A Few Clouds
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Neighbors convince village to sue resident over tree
MUKWONAGO – The Village is suing one of its own residents to try to force him to cut down a tree that has been bothering his neighbors for years.
“It's a messy, dirty tree, and I've just had enough of it. I just don't want it anymore,” said Sandy Buchholz, who has lived on Conrad Lane for 43 years.
For a few weeks every June, Buchholz says her neighbor's cottonwood tree behind her property spreads balls of fluff-covered seeds all over her yard, and she wants it cut down.
Last month, the Village filed a lawsuit to do that, saying the tree is in violation of an ordinance from 1966 prohibiting female cottonwoods.
The lawsuit claims the tree “has interfered substantially with the comfortable enjoyment of life, health and safety of others within the village” and “has irreparably harmed residents.”
“It's just a tree. Leave it alone,” declared Paul Teply, who owns the cottonwood and has refused to cut it down.
Teply says his big, beautiful tree is one of the tallest and oldest in the county and provides shade and privacy for him. He says the 80-foot cottonwood also blocks the wind and reduces flooding by absorbing excess water. He says the 100-year-old tree enhances his property.
Teply says he thought vandals attacked it when he saw a red X on the trunk, but he later learned the Village marked his tree for removal and paid an arborist to verify it is the female cottonwood tree causing the neighbors' complaints.
Teply said there are about 800 other cottonwoods in Mukwonago, including many on land owned by the village, and no one is removing those.
Village Administrator Paul Moderacki said the Board only requests removal of a tree that has generated complaints.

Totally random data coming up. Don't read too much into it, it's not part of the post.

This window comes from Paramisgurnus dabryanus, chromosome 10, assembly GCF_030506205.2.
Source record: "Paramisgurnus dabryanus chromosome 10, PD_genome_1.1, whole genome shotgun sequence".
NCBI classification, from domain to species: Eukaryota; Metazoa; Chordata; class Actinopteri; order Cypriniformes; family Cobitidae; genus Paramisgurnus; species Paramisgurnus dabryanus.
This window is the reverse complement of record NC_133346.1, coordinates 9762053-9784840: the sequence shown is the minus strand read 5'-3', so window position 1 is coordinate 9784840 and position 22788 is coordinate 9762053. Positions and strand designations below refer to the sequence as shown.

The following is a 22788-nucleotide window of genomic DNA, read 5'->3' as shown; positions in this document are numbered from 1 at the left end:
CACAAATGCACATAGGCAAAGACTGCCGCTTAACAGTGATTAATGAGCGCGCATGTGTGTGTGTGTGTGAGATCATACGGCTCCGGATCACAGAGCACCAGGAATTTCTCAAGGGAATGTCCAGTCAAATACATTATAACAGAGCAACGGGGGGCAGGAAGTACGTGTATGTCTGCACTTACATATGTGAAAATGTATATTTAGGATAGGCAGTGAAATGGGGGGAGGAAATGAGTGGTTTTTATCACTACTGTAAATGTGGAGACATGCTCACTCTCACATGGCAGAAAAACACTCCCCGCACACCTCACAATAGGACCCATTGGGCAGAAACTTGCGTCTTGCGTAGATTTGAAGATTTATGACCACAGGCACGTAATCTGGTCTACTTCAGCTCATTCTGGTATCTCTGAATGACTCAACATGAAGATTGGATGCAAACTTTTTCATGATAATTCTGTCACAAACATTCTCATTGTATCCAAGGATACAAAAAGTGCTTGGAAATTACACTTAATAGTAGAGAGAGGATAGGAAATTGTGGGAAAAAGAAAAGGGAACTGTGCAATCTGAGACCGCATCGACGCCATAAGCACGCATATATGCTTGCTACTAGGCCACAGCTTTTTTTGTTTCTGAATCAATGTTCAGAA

Moderacki says Teply's tree has become a nuisance because it has clogged pool pumps and air conditioners.
Village Attorney Shawn Reilly says the lawsuit could cost taxpayers up to $10,000 in legal fees and drag on for a year or more.
Teply says the Village shouldn't get involved in neighbor vs. neighbor squabbles.
He says he's lived in his home 22 years, and his next door neighbor Lori told him she would find any ordinance she could to go after him, after he asked her guest to move a car away from his driveway and she accused him of embarrassing her during a party.
Teply says after that incident, Lori began complaining about where he parked his boat and about the fluff from his tree. He says he suggested splitting the cost of a fence between their yards, offered to trim a branch near their yard and bought her kids Christmas presents. But he says she refused to talk to him.
When CBS 58 went to her door, the man who answered said they had no comment.
CBS 58 obtained an email sent by Lori and Tony Acompanado to the village attorney saying the “cotton that falls from his tree covers our yard, fills our swimming pool, blows into our house every time we open the door, and makes being outside generally unpleasant.”
Village attorney Shawn Reilly advised the couple more than two years ago that “you also have the ability as an individual to file a lawsuit to have the tree removed.”
But the village says this is a community problem because there are multiple complaints about the tree and Teply has not responded to any requests to deal with the problem.
Buchholz says the cotton balls ruin her pond every summer and make a mess of her flowers. Teply says he has offered to clean up the yards of both his neighbor next to him and his neighbor behind him.
Teply says the village went after him now because he's been complaining about sidewalks at village board meetings recently.
“I don't know. Maybe it's like, You put something on my plate; we're gonna put something on your plate,” said Teply.
Moderacki says other cottonwood owners have removed their trees after the Village informed them of complaints, but Teply never replied to four letters sent to him in 2008 and 2009. Teply says he never got those letters and didn't know his tree was violating a village ordinance until he was served with papers this year.
Teply says he has contacted the DNR about awarding the tree trophy status to protect it.
He and Moderacki both say they are investigating an inoculation treatment that could reduce or eliminate the shedding of the cottony seeds, which may solve the problem without the removal of the tree.
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